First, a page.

Oliver VII (Paperback)
Sorry we can't get this title, the button below links through to AbeBooks who may have this title (opens in new window).
- Also available in...
- Paperback $10.88
Short Description for Oliver VII The King is bored, weighed down by his vast military cloak and all the other impediments to commonplace adventure. So he organises a coup against himself, and abandons his ancient throne. But what should one whose only experience is that of an absolute ruler do with himself? Why, become a con-man of course!
- Published: 01 October 2008
- Format: Paperback 208 pages
- ISBN 13: 9781901285796 ISBN 10: 1901285790
- Sales rank: 564,639
Reviews for Oliver VII
A scintillating novella by a forgotten master
The Pushkin Press deserves congratulations for publishing its series of elegant,reasonably-priced books resurrecting forgotten masters of central European literature. None is more masterly than the Jewish Hungarian Antal Szerb, famous in the 1920s and 30s, murdered in the Second World War by Nazis and totally forgotten until recently.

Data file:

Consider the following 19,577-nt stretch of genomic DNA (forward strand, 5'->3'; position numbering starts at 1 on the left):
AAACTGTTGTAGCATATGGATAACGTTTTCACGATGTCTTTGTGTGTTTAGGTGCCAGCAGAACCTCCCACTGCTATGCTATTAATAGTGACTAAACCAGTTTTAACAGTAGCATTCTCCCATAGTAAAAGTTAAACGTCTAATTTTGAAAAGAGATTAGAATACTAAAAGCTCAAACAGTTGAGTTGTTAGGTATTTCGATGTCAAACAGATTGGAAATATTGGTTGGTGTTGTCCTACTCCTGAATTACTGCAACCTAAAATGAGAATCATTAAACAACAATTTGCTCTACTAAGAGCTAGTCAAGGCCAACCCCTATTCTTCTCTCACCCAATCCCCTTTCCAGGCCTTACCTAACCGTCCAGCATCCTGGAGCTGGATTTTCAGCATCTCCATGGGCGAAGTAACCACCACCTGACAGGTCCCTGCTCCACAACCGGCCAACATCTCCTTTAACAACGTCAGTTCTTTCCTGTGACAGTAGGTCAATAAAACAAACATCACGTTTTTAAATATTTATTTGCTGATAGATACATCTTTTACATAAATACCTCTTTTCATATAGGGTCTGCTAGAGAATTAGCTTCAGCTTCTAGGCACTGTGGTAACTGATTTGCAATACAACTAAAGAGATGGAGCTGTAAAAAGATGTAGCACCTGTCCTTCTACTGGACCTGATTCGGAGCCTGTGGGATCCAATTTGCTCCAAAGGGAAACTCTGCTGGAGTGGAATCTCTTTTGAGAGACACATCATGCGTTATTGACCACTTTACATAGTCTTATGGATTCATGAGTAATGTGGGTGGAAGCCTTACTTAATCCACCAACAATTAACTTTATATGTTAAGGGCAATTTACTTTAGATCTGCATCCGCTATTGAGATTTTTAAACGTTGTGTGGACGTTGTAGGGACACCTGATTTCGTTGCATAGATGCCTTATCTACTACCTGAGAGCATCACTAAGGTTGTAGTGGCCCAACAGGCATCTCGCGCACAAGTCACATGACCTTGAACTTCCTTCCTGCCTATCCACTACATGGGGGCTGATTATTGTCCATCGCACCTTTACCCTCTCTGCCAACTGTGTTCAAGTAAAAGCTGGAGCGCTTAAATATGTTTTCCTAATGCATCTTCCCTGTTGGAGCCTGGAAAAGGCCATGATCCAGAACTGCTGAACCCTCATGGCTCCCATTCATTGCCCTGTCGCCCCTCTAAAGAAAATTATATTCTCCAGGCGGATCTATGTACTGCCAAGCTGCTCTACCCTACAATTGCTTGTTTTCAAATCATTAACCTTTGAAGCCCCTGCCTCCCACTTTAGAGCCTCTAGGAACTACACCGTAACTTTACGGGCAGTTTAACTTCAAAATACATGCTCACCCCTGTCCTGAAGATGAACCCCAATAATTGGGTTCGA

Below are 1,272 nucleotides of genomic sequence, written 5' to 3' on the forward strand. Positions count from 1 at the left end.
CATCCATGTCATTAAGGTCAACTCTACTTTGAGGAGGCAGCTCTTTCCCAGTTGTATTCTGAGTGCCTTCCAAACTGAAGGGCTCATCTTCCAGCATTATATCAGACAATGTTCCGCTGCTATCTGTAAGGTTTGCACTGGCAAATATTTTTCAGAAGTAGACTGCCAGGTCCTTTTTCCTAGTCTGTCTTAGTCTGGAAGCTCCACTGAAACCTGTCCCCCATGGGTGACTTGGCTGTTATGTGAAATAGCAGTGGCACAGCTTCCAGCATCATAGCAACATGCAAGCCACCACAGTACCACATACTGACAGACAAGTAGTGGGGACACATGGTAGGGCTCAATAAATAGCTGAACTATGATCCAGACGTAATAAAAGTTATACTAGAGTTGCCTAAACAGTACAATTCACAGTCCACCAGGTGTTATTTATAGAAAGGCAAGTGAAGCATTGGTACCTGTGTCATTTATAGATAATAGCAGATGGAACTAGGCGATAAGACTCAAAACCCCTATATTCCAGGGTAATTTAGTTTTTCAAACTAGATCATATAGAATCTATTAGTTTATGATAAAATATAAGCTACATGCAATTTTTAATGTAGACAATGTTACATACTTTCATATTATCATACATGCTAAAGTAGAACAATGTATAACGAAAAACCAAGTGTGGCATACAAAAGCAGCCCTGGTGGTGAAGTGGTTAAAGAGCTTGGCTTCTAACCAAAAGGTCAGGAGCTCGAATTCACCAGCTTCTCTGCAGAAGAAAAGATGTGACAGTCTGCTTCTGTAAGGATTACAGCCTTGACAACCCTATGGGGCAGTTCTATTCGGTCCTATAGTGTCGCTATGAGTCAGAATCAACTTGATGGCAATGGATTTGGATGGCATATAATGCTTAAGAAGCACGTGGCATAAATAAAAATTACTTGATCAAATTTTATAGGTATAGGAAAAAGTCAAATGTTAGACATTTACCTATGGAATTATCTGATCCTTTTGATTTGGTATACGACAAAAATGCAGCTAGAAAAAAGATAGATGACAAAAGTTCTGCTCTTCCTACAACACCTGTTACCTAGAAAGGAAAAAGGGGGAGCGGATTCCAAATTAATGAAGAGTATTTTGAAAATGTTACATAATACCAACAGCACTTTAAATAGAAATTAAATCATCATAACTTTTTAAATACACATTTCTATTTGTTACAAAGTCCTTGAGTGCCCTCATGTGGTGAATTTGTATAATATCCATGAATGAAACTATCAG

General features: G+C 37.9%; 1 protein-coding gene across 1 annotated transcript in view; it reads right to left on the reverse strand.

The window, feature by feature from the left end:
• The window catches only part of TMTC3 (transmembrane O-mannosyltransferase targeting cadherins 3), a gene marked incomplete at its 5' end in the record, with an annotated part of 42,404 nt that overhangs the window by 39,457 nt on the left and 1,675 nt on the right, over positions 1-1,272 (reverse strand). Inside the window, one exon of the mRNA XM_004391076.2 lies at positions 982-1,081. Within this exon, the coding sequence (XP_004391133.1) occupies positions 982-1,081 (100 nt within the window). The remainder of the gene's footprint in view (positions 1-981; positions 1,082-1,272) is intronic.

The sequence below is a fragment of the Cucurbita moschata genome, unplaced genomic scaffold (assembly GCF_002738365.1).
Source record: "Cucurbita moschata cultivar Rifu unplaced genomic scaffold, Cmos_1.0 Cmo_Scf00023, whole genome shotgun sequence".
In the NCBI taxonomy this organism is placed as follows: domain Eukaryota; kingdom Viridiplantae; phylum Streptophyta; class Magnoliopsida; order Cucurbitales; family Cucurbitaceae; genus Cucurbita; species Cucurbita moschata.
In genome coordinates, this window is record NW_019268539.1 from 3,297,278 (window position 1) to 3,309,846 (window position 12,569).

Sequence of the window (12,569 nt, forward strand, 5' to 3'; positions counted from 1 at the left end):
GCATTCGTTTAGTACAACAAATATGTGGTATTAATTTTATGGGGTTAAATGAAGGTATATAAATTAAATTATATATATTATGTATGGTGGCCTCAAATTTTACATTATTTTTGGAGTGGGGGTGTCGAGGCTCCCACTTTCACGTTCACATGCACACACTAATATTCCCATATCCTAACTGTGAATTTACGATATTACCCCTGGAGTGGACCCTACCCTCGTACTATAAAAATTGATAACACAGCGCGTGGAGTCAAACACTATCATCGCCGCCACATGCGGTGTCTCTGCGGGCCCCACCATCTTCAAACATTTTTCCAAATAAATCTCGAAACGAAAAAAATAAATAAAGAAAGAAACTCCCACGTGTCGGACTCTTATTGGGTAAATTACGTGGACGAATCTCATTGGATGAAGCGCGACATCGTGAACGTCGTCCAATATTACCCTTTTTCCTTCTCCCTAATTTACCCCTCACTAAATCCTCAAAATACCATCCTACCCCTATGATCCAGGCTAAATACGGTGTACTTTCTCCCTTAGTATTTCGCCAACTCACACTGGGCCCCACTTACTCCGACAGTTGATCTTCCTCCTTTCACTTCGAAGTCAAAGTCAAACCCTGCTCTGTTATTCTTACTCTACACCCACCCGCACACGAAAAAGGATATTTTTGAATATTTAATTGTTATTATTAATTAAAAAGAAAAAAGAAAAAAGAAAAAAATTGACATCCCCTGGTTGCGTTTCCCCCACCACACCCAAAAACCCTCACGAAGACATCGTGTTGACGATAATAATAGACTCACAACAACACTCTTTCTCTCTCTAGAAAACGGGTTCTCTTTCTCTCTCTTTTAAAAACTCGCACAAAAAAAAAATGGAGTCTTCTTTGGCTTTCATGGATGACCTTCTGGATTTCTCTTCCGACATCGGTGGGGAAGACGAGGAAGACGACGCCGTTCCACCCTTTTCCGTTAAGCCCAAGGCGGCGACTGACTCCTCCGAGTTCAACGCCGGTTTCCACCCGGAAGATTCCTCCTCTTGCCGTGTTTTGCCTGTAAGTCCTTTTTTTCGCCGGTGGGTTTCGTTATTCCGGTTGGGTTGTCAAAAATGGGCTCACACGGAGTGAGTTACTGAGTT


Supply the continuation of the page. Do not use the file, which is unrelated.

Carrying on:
This short novel - novella, really - is set partly in Venice but mostly in Alturia, a fictitious kingdom in Mitteleuropa, closer in spirit to Ruritania than Hungary. If the whole book does not quite live up to the scintillating wit of its opening, it makes a hugely enjoyable read. Like Joseph Roth, another great Jewish writer from the last days of Austro-Hungary, Szerb betrays a distinct nostalgia for the Habsburg monarchy. The Oliver VII of the title is a monarch who would rather not be king - until, that is, love persuades him otherwise. Unlike Roth's often mordant works, this is an effervescent comedy without a trace of bitterness, its levity recalling a Franz Lehar operetta. Such light-heartedness is remarkable for a work written in the depths of the Second World War, when the Jewish population was facing increasing persecution. (Szerb himself declined to escape to safety abroad.) by Nigel Rodgers